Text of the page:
Nicaragua Coffee Plantations can brew a Cup of Excellence

Nicaragua real estate at suitable elevation and temperature is excellent for growing coffee. Plantations on Nicaragua property in the Nueva Segovia region thrive in the favorable weather conditions. Most local plantation owners on Nicaragua real estate sell their coffee beans to cooperatives that pay them for their yield.

The coffee is usually is wet-milled at the farm and dried on patios down to 12-13% moisture content and deliver it to the mill wet. The further drying takes place at a central mill. Farmers on Nicaragua property have learnt that care and attention to detail will produce better coffee. Since 2000, the quality of coffee produced on Nicaragua property and farms is judged at the annual Cup of Excellence contest held in partnership with Asociacion Cafes Especiales de Nicaragua.

The coffees in Nicaragua have a sweet flavor and rich aroma and the contest helps to identify the best coffee produced in the country and make these available to top specialty roasters worldwide. The unique top quality coffee beans selected as the top ten winners are auctioned to the highest bidder at significant premiums. Buyers from the United States, Europe and Japan bid on the top coffees.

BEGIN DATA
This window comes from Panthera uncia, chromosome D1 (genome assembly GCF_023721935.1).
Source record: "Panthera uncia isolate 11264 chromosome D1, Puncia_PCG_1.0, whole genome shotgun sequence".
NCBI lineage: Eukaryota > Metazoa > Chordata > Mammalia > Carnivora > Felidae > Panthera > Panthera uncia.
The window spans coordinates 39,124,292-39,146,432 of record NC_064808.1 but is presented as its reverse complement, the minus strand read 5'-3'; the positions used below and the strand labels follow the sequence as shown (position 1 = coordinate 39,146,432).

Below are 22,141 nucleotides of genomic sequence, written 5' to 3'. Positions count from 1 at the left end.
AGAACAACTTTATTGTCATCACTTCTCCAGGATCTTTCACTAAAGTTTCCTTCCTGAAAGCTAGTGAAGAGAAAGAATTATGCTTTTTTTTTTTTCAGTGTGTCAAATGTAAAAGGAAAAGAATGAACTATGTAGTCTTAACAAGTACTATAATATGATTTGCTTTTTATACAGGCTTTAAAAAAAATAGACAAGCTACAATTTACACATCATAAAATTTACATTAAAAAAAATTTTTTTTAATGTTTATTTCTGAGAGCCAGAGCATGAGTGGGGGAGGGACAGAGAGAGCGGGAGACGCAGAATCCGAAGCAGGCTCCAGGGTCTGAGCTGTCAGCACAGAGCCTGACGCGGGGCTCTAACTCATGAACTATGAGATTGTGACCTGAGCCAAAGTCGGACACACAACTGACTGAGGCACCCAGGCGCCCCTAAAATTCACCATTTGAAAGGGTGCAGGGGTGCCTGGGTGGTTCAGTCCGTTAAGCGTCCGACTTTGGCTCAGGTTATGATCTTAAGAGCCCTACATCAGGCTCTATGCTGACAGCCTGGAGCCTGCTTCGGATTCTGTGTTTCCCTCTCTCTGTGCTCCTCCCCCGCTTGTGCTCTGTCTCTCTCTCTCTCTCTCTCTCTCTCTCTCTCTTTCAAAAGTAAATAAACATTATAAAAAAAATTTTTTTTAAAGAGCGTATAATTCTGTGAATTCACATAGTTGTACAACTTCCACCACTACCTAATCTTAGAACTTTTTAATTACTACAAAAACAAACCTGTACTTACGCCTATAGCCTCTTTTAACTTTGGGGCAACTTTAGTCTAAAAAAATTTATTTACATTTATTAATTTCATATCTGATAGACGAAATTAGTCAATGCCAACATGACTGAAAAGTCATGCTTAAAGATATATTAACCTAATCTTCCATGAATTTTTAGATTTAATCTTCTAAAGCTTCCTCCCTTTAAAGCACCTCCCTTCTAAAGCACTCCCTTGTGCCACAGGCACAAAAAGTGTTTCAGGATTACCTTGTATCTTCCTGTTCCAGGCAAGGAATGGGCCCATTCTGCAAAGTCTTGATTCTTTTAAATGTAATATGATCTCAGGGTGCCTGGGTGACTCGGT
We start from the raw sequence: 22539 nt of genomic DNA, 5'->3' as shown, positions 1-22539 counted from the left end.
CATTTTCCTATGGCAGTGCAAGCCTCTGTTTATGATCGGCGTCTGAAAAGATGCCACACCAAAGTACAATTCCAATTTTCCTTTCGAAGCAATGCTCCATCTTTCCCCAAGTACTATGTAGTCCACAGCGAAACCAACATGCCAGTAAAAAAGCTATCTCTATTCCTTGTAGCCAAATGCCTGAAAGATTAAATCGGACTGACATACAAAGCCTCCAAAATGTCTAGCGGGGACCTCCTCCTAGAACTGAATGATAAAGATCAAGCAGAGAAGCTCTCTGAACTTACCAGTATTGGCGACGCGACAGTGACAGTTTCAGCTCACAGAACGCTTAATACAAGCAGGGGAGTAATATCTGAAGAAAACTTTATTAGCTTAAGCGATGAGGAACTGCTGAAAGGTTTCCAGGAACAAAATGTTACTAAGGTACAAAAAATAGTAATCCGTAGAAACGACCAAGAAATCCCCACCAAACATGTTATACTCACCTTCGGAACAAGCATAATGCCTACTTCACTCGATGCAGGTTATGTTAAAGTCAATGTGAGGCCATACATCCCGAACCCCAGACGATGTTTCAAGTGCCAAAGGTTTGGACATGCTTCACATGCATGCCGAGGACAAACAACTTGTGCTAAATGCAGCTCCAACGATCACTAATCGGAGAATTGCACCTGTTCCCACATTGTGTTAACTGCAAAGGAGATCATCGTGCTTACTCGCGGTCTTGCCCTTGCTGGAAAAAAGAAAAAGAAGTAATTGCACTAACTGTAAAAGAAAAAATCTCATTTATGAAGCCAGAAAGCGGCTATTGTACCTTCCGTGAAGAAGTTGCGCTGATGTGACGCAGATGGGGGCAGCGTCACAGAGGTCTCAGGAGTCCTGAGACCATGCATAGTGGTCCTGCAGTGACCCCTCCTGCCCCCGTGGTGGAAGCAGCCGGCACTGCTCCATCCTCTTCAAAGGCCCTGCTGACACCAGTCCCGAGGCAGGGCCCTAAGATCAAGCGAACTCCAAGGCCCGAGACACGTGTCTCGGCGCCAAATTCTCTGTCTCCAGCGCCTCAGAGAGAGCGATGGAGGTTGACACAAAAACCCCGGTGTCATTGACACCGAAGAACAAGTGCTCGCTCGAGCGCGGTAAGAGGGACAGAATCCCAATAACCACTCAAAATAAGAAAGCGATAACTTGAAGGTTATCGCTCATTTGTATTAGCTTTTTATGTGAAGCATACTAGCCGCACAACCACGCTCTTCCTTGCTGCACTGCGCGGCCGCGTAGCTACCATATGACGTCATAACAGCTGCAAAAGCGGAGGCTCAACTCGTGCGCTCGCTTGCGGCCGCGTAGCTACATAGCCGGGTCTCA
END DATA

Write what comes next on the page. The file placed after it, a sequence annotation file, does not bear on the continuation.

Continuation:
This has encouraged farmers to grow better quality coffee including organic varieties. Further encouragement at this year’s contest has come from an American firm, Intelligentsia’s direct trade program. They are willing to buy from farmers directly at prices that are higher than the Fair Trade price for the best quality coffee beans.

Currently farmers who work hard on their Nicaragua property to grow best coffee beans do not earn much more from the cooperatives than those farmers who sell ordinary beans. Intelligentsia plans to pay a premium for excellence. Their belief is that Fair Trade relates to working conditions, not the quality of coffee beans and the only way to improve the lot of the farmers is to encourage them to produce better quality products and reward them handsomely for that. The effort will be to build a direct relationship with the grower and then pay at least 25 percent above the Fair Trade price.